Ten suspended Chinese snooker players charged with match-fixing offences
18 Jan 2023 ( The Guardian )
Ten Chinese players have been charged with match-fixing offences by snooker’s governing body, the WPBSA, whose chairman Jason Ferguson described the situation as “heartbreaking”.
All 10 players currently suspended from the World Snooker Tour have been deemed to have cases to answer by the World Professional Billiards and Snooker Association following the sport’s biggest ever corruption investigation. Six players have been charged with fixing a match or matches: Yan Bingtao, the 2021 Masters champion, Lu Ning, Zhang Jiankang, Chen Zifan, Chang Bingyu and Zhao Jianbo.
Liang Wenbo, the first player to be suspended as part of the investigation in October, has been charged with “being concerned in fixing matches and approaching players to fix matches on the World Snooker Tour, seeking to obstruct the investigation and failing to cooperate with the WPBSA investigation”. Li Hang has been charged with “being concerned in fixing matches and approaching players to fix matches on the World Snooker Tour, seeking to obstruct the investigation and betting on snooker matches”, while Zhao Xintong and Bai Langning have been charged with “being concerned in fixing a match on the World Snooker Tour”.
An independent disciplinary tribunal will now be convened to consider the evidence, with a verdict likely delivered before the World Championship in April.
“It is a heartbreaking situation for those of us who have been in this sport for a long time and have worked to make it the great sport it is,” Ferguson told ITV4. “That is why we are doing this. We have to have a pure sport which people watch, buy tickets for, we sell our rights around the world; it has to be pure, live competitive sport.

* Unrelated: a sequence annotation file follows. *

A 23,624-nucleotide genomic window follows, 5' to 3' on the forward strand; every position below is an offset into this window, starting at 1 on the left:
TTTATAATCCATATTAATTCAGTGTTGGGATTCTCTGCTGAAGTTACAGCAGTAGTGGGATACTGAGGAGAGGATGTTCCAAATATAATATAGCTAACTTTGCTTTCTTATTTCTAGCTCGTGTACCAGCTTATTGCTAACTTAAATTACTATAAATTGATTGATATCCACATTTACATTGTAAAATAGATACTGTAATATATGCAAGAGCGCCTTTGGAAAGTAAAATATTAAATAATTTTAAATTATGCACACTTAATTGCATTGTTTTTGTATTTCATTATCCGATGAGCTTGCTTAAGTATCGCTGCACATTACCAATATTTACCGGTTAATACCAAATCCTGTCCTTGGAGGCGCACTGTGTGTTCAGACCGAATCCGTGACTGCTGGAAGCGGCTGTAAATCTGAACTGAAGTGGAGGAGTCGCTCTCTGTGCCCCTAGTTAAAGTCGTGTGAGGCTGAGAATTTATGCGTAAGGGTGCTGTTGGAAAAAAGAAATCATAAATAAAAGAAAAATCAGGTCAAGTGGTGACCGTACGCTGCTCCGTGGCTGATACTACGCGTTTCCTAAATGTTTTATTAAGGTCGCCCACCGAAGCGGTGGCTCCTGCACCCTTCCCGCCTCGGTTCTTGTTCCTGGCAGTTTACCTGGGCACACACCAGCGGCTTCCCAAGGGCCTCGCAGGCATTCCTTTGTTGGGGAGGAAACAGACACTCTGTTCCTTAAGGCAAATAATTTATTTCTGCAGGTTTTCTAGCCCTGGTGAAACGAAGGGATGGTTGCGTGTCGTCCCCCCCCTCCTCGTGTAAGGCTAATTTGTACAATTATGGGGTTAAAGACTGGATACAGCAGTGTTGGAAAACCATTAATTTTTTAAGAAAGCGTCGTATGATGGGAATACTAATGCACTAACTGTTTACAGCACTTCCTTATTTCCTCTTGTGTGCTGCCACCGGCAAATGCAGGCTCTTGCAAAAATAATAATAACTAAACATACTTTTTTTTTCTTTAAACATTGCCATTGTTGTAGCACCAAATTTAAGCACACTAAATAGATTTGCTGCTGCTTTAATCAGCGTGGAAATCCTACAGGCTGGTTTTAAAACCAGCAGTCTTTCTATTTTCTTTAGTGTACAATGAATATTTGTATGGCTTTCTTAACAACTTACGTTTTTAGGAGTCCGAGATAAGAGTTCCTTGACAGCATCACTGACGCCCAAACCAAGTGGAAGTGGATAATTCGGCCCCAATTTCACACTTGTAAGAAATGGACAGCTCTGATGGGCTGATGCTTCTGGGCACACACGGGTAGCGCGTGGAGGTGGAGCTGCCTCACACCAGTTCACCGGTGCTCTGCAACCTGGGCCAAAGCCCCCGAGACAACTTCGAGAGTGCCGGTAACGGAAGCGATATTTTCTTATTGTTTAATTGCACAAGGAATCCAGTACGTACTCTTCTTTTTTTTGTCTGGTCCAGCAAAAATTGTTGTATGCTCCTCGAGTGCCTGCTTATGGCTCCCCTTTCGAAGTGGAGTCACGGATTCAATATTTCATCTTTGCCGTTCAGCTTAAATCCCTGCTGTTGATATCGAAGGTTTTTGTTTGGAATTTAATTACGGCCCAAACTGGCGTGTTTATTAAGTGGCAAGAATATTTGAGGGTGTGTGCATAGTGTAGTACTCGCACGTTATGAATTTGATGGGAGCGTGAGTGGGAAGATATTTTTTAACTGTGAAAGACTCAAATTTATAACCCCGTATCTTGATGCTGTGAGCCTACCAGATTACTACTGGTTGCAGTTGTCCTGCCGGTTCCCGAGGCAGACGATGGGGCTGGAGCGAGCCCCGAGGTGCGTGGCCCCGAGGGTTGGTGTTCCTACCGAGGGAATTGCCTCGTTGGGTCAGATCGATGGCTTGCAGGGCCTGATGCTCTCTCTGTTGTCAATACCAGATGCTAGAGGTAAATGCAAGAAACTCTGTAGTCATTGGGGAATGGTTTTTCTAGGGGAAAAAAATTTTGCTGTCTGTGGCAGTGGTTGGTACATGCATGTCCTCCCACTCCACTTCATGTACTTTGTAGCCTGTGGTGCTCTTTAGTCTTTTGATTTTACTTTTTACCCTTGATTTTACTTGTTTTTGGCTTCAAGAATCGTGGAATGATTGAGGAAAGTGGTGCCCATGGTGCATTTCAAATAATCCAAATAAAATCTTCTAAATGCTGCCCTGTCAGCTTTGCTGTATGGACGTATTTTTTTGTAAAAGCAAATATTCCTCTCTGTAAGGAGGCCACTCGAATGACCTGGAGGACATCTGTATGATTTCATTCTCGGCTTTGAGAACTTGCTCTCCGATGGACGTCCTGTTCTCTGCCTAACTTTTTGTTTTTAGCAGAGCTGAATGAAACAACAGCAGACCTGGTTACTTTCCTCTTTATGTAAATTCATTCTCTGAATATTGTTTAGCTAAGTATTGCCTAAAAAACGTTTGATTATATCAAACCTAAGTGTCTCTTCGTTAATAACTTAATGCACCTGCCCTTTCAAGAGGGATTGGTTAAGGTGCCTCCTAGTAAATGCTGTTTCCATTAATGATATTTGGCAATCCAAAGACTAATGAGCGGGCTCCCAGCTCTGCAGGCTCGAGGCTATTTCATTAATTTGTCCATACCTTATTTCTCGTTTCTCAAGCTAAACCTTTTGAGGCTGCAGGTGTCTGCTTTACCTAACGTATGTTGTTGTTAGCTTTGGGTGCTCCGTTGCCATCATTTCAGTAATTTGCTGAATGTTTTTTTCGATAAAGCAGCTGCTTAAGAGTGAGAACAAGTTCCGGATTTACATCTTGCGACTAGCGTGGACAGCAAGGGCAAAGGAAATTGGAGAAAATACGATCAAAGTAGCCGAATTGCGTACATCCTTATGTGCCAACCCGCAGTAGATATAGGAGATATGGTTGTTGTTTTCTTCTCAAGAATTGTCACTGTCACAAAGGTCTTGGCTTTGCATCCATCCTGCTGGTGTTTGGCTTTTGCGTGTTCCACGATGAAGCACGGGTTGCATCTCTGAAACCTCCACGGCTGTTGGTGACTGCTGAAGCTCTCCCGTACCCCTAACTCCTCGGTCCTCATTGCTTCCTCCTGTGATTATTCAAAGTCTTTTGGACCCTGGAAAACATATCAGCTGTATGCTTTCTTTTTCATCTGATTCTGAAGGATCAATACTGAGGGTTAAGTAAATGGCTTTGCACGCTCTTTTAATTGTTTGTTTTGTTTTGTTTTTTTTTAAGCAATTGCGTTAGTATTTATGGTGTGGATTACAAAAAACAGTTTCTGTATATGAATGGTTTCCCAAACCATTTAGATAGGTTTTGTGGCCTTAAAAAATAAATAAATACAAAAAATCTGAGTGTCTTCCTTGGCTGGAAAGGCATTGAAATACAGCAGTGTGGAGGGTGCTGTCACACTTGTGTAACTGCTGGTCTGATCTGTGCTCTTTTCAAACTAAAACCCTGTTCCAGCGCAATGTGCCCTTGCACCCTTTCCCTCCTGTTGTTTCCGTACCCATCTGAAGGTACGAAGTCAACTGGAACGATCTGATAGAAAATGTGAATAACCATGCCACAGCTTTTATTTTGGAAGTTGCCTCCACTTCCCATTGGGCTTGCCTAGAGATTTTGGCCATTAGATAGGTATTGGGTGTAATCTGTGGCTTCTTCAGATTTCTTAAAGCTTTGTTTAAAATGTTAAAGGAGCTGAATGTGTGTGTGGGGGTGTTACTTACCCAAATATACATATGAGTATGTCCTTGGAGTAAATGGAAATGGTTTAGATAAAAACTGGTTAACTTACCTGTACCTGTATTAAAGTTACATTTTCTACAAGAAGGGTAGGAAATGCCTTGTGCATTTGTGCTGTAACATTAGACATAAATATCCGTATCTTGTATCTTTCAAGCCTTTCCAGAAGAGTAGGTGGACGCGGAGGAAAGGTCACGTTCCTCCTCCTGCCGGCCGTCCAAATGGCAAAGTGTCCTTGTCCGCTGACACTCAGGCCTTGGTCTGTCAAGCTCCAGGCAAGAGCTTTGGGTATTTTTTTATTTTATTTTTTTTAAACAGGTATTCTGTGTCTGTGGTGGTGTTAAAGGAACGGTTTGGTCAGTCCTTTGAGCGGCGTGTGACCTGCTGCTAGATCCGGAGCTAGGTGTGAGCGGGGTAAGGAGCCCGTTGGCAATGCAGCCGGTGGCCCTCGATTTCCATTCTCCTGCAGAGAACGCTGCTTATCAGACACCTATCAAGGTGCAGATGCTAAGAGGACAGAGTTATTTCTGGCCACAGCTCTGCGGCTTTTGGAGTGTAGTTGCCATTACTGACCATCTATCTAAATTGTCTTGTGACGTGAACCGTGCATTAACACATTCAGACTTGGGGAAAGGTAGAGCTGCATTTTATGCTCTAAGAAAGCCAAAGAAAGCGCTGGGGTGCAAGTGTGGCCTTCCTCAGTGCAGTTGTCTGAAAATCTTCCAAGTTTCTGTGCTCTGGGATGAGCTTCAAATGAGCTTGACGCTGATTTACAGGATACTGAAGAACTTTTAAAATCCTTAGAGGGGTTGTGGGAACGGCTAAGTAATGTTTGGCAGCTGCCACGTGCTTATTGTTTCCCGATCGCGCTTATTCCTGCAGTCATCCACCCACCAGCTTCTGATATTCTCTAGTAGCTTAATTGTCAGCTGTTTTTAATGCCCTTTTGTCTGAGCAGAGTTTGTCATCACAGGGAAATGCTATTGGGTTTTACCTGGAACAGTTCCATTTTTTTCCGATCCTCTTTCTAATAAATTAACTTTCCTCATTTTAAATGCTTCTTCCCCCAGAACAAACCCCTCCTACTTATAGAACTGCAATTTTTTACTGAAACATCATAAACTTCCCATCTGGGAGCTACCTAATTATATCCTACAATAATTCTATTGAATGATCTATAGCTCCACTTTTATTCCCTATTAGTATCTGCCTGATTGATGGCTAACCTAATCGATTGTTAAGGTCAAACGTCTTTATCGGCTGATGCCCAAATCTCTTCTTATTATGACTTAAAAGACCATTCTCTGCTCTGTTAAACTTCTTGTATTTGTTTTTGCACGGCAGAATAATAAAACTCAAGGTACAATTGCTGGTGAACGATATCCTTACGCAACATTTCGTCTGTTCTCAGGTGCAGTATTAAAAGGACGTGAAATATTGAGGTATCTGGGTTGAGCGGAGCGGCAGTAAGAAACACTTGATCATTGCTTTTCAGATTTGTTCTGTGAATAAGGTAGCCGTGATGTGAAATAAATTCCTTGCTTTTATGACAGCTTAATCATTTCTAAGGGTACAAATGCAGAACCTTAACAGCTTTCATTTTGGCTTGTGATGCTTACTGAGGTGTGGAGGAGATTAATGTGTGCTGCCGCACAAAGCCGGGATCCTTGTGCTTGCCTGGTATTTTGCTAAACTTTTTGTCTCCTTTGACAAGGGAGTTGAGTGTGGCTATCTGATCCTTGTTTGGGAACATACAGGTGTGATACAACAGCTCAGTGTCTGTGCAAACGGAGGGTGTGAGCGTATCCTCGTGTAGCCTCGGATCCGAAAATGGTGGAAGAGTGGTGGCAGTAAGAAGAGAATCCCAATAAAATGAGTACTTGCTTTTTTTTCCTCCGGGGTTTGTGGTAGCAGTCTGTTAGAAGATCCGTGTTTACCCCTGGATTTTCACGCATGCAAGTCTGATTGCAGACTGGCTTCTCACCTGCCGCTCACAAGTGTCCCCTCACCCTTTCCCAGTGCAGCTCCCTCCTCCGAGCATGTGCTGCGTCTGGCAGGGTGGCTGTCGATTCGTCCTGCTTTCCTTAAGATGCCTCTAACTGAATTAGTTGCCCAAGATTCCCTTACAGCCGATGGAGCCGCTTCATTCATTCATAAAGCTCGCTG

“We are taking this very seriously, we’ve come out with everything we possibly can. We’ve been transparent all the way in this process and we will again be transparent at the end of this to give the public and the audience watching the confidence that this sport is still great.”
Asked if some players could have played their last competitive match, Ferguson added: “Our rules are very clear on this, it does say that for manipulation of the betting rules, up to a lifetime ban can be received by a player from this tribunal.
“It’s impossible for me to give an outcome, it is up to that independent sports tribunal to make that decision. We, on both sides, will have to abide by that decision.”
Although all 10 players charged are from China, Ferguson said he was confident that the country would soon stage tournaments again, having not hosted events since the coronavirus pandemic. “Of course there is some short-term damage, it’s not a great look for us,” Ferguson said.
“It’s unfortunate we are in this position but our partners in China, the sports authority of China, they’re alongside us here. Whatever the outcome is, the demand is great for the sport.
“I can tell you that we are in very good talks with China over our return to China. I am very positive about returning there for the new season ahead.”SEE THE ORIGINAL ARTICLE